Lockdown has had many of us finally getting around to clearing out lofts, sheds and bookshelves and rediscovering family albums. I’ve certainly been forced to confront some overflowing cupboards and drawers although I have to admit any space I managed to free up has only encouraged me to buy more books. While we turn to our family treasures for comfort during these trying times it’s also worth taking the time to make sure they’re preserved for the future.
Little fixes can really help to extend the lifespan of your documents. I’m sure many of us have boxes and drawers full of paper documents hanging around waiting for attention and I’d like to mention a few ways to help protect your documents at home.
- Remove metal fixings like staples and paperclips that can rust and damage paper, and elastic bands that will degrade and possibly leave stains on paper. In the archive, we only use brass paperclips which won’t rust.
- If you have yellowed, brittle old paper – for example, newspaper cuttings, this needs to be isolated. The acids that are building up in the paper and causing its decay will also discolour and damage any paper that it is stored in contact with. Without chemical treatment the decay will continue but a quick and easy fix to protect adjacent documents is to interleave and isolate your acidic paper by interleaving with acid-free archival paper. Even good quality office paper for printing is usually manufactured to contain alkaline additives to prevent this to give it a longer lifespan – look for the ‘infinity’ symbol on the packaging to know you’re buying durable paper.
- A word about sealed ‘ziploc’ plastic bags – they are convenient for storing fragile documents and catching bits that fall off but it’s best not to seal them. As paper and other materials decay they produce chemicals that themselves catalyse and accelerate further decay if they’re trapped in a sealed environment. An open bag or folder can offer protection while still allowing a little air exchange.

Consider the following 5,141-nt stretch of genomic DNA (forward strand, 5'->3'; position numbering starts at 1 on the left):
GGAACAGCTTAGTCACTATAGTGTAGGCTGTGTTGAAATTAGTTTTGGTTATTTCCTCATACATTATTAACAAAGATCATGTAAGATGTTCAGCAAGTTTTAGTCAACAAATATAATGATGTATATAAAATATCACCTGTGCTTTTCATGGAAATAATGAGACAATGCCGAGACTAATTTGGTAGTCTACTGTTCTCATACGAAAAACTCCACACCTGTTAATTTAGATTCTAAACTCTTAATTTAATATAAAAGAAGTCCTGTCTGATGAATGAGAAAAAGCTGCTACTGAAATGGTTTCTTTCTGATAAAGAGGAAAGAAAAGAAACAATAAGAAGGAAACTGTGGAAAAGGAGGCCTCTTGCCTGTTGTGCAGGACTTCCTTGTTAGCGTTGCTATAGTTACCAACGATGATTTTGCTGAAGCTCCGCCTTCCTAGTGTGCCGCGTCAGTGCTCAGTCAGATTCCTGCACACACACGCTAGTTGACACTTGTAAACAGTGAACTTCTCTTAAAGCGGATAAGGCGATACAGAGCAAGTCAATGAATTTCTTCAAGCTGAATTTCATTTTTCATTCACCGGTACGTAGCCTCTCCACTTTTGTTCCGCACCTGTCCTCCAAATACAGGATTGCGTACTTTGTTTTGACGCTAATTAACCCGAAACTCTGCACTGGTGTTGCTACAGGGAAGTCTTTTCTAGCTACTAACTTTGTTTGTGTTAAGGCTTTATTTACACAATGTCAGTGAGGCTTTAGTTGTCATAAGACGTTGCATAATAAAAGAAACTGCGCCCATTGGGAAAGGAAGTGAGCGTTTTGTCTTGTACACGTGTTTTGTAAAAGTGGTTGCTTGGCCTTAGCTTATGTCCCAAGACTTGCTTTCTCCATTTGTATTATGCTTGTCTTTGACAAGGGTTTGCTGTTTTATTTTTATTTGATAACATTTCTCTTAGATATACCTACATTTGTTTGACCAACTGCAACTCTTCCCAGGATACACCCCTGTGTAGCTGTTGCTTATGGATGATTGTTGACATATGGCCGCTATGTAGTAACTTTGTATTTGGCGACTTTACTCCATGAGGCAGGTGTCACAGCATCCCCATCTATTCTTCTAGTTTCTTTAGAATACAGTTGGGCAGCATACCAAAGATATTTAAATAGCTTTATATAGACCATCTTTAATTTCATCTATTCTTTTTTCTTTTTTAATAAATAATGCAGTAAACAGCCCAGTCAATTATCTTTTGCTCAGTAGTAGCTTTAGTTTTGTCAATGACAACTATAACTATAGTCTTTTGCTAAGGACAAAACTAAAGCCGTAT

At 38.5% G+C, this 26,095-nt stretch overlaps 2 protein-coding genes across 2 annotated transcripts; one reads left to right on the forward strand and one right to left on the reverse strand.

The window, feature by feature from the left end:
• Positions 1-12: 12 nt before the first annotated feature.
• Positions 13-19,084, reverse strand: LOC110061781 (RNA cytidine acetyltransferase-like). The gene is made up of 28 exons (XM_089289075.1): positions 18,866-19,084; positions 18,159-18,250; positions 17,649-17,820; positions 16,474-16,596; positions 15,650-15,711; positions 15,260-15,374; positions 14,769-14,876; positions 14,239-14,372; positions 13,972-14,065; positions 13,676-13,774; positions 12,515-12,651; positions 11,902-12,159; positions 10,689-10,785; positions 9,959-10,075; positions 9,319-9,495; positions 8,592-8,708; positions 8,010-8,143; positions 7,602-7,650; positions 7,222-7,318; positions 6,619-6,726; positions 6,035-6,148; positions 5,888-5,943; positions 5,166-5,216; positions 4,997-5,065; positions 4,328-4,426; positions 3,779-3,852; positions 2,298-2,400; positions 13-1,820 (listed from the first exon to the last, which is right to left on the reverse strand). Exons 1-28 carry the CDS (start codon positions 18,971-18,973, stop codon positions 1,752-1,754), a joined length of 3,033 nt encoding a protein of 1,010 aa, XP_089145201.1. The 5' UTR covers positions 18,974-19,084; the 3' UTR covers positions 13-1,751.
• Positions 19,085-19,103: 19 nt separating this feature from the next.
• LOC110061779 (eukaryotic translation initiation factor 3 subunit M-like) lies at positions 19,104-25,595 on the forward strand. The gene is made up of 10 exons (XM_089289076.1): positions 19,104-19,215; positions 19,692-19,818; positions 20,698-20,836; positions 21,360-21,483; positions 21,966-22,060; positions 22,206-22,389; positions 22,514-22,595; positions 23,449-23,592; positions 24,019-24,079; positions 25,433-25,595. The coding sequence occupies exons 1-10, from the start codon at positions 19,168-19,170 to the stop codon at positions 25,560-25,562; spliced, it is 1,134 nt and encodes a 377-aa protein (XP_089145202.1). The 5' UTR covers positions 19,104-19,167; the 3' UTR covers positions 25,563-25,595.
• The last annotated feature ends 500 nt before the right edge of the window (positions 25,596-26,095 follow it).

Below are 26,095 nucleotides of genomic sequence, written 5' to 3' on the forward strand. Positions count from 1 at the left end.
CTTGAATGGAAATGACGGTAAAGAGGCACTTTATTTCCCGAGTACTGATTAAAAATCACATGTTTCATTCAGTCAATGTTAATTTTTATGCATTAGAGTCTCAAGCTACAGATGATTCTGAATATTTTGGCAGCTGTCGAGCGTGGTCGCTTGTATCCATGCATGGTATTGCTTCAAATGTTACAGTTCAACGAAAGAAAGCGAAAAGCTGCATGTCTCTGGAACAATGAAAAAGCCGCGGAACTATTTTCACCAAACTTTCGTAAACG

- And while the decay is largely irreversible, you could take this chance to back up with digital copies by scanning or photographing documents – even a quick snap with a mobile phone is worth doing to save information when the physical copy is fragile. This is especially important for more unstable materials like colour photographs, certain inks and pigments, and acidic papers that may already be fragile or losing information.
- To slow the rate of decay, look to the storage environment. Lofts and sheds tend to suffer from extreme temperature and humidity fluctuations. Paper, books and other documents prefer to be cold, dry, dark, stable and have good air circulation.
- I’m sure a lot of us have been turning to our bookshelves during lockdown, whether going back to old favourites or tackling a reading list backlog. If you have a book with a broken binding, the best thing to do is to tie or wrap it up and consider storing it flat, especially if it is very large and heavy – heavy bindings often sag under their own weight and this causes damage where the boards join the spine. It’s a design flaw and something that conservators frequently have to repair. Heavy books also often suffer detached boards. In this case, it’s usually enough to keep the board in place and leave it as it is, as long as it is still doing its job to protect the paper textblock while the book is sitting on a shelf. A temporary repair with sellotape will only last so long and the glue causes more damage in the long run.
From photographs of empty streets, rainbows and window signs to saving cuttings and printed materials; all the above advice applies to new documents, let’s give them the chance to survive long into the future as a record of these historic times we are living through (see also ‘The East Riding Covid-19 Archive‘).
by Kat Saunt